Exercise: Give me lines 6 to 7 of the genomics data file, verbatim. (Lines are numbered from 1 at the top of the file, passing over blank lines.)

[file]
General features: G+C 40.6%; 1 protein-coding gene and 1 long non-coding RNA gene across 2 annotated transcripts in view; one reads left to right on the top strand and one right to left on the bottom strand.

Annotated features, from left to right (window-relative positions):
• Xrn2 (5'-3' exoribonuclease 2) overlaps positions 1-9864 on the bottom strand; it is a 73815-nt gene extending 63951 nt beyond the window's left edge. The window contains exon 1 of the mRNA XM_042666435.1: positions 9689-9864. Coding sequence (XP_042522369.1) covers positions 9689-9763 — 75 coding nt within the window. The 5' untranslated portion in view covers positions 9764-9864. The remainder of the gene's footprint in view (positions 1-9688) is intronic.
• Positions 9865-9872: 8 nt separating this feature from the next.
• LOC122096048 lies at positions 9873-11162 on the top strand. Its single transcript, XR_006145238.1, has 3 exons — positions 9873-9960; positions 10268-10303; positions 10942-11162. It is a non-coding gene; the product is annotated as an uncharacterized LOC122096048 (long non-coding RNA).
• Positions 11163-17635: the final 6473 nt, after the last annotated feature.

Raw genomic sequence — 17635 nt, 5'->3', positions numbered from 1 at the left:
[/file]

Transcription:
• Positions 11163-17635: the final 6473 nt, after the last annotated feature.

Raw genomic sequence — 17635 nt, 5'->3', positions numbered from 1 at the left: